Joseph Mallord William Turner

Storm Clouds over a Landscape at Sunset

c.1823–6

View this artwork by appointment, at Tate Britain's Prints and Drawings Rooms

Medium
Graphite and watercolour on paper
Dimensions
Support: 242 x 345 mm
Collection
Tate
Acquisition
Accepted by the nation as part of the Turner Bequest 1856
Reference
D17196
Turner Bequest CXCVII F

Technique and condition

This study was executed on white wove paper that Turner must have acquired some time earlier, since it has a Whatman watermark and ‘1814’ countermark. There is very light and sketchy graphite pencil drawing beneath the paint layer, to establish broad divisions between sea, land and sky, but Turner did not follow these lines at all closely after he had soaked the paper and applied broadly horizontal washes of colour. The dark grey clouds in particular were made on very wet paper, and the paint was stirred around to create dramatic effects already begun by the spontaneous movement of wet watercolour washes. Tilting or bending the paper would have encouraged the process: this was eminently possible since there is no evidence to suggest that it was taped or restrained during the painting process. The washes have been worked with fingers and thumb, particularly where the nearer shore meets the water, to create further chance effects that could be built upon. The light areas below the dark cloud were washed out.
Visual and microscopical examination suggests that the red pigment used was vermilion, applied pure for the sky, mixed with yellow for the immediate foreground, and with indigo added to the mixture for the green water. Ultraviolet examination would have indicated the presence of a red madder lake which might have been thought of as a more likely colour to select for such a sky, and it suggests that the yellow streak in the shoreline is painted with a deep shade of chrome yellow. This material had just become available in ever deeper tones of yellow, and orange and scarlet shades would be sold by the end of Turner’s life. He was a very early adopter of the colour, which would come to be his favourite yellow pigment in both oil and watercolour, the pale clarity of its lighter shades ideally suited to application over white paint or white paper respectively. Here the deep shade is a very early use, though it loses impact when placed next to the deep blue-grey clouds and greenish grey vegetation of the shoreline. The grey clouds were mixed from indigo and vermilion. The three pigments in combination made the dark greens of the distant trees on the shoreline.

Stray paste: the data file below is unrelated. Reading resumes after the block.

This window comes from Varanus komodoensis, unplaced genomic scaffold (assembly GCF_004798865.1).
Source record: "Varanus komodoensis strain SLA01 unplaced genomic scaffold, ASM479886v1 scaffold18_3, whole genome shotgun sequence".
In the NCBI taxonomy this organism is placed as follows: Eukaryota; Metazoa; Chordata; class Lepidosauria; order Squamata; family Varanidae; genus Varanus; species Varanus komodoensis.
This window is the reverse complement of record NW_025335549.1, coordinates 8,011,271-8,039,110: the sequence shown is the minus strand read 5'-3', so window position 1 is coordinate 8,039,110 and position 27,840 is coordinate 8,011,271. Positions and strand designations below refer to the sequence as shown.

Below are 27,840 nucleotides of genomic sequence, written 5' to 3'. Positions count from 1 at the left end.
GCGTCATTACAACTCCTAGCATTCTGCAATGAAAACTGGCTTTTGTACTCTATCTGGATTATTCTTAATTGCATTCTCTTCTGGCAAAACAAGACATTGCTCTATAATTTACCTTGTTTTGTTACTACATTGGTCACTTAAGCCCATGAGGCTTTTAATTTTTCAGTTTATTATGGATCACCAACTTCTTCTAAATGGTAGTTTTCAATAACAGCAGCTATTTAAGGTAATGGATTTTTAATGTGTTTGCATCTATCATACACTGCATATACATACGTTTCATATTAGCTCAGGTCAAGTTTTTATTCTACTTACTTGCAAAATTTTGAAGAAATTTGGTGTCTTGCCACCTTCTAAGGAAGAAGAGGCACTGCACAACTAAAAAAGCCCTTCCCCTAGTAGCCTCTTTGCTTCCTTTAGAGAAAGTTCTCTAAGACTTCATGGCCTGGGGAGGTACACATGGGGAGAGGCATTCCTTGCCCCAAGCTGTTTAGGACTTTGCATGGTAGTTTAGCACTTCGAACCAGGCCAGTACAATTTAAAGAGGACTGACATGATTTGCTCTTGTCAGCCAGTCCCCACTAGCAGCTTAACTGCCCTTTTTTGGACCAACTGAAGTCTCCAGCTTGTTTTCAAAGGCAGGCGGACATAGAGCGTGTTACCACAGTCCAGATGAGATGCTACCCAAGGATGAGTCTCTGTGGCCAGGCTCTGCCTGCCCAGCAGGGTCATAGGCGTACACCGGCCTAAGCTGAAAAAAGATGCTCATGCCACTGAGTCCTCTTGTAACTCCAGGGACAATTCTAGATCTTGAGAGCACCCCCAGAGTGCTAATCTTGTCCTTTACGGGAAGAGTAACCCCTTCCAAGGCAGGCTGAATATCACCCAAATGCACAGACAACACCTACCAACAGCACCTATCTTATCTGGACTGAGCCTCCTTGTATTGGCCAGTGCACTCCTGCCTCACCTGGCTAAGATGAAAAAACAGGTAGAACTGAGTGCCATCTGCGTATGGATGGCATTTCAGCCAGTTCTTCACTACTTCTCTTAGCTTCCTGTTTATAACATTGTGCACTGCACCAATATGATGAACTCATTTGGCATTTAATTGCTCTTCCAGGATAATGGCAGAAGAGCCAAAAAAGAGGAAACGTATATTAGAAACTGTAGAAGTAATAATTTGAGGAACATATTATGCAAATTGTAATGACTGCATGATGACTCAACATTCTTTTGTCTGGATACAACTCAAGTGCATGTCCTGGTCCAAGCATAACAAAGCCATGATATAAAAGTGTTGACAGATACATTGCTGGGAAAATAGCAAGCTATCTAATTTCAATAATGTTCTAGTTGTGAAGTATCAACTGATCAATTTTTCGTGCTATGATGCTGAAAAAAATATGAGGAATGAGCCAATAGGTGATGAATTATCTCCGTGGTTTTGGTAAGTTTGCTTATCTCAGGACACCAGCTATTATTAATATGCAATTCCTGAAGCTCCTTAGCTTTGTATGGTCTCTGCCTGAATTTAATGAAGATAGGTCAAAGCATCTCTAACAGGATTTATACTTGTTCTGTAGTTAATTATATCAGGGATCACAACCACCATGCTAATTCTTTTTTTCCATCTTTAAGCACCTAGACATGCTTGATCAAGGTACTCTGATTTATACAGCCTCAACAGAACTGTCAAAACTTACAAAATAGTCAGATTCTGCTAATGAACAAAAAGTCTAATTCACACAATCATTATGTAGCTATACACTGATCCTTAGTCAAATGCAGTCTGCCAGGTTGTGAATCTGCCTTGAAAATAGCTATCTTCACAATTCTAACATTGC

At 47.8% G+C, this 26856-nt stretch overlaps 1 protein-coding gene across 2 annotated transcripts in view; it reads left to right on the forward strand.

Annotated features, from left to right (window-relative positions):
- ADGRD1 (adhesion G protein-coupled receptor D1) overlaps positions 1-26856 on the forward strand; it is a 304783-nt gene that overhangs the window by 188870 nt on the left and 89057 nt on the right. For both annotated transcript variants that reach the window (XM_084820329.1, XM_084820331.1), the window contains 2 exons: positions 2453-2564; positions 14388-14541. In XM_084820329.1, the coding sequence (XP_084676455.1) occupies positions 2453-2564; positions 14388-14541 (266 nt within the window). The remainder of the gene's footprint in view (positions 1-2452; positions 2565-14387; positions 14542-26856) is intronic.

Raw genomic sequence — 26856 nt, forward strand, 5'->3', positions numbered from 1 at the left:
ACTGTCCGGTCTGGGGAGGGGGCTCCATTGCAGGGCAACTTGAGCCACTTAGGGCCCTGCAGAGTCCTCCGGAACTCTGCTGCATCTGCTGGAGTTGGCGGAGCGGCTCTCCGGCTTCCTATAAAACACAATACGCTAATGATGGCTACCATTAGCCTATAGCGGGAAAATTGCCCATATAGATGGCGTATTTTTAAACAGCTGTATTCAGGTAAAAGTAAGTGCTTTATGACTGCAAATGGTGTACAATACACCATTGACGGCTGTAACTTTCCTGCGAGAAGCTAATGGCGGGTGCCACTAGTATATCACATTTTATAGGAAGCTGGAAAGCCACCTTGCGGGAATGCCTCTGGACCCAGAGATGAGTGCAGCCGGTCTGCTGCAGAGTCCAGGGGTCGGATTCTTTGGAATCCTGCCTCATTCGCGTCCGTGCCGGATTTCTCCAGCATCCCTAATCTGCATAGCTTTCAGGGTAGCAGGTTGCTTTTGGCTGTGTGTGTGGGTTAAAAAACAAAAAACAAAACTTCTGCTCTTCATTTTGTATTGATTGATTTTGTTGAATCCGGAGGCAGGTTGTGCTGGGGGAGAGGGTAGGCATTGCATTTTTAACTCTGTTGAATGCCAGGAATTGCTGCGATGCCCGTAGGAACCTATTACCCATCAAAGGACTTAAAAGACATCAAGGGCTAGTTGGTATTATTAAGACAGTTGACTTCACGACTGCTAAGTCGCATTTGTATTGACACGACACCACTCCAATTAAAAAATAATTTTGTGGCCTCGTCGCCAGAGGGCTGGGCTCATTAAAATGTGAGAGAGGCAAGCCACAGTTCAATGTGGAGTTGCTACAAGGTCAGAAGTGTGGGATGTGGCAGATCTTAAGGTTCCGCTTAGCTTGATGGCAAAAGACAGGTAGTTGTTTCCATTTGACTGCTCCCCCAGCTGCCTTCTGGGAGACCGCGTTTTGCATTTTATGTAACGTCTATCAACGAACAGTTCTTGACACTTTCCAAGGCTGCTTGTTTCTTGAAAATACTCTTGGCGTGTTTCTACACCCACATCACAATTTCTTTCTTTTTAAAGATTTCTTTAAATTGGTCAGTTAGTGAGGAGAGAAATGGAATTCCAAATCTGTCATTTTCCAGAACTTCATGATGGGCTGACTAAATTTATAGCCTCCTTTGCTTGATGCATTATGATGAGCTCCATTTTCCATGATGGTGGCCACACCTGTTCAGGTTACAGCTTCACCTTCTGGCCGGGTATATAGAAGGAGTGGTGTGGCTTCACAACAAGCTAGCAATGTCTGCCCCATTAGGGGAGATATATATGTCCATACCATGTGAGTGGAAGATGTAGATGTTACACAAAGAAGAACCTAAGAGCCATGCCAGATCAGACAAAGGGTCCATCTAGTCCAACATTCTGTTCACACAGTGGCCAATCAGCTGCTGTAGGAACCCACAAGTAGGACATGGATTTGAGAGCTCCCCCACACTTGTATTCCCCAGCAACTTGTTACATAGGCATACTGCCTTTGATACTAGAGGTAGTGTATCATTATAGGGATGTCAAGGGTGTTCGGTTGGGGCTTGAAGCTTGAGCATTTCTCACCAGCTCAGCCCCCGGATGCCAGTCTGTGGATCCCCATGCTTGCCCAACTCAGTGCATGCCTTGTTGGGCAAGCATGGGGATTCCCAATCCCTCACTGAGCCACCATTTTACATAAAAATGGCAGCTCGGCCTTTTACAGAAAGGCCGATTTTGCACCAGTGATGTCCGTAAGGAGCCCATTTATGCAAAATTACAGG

Helen Evans
October 2008

Revised by Joyce Townsend
March 2011

Catalogue entry

The dense but fluidly painted grey clouds against the pink sky over a darkening landscape, apparently with trees or hills on the horizon beyond an open plain or water, give a slightly lurid effect. The colour has been lifted out to give the effect of the last light of the sun catching the underside of the stormy clouds before dusk settles over the scene.
Compare St Michael’s Mount and Study of Sea and Sky (Tate D25434, D25479; Turner Bequest CCLXIII 311, 356) among the canonical ‘Little Liber’ watercolours, and Tate D17194 (Turner Bequest CXCVII D) in the present subsection.
Verso:
Blank; scattered brown staining. Inscribed by ?John Ruskin in pencil ‘AB 79 P | O’; inscribed in pencil ‘5’ at centre; inscribed by A.J. Finberg in red ink ‘CXCVII | F.’ towards bottom right; stamped in black with Turner Bequest monogram over ‘CXCVII – F’ bottom left.

Matthew Imms
September 2016

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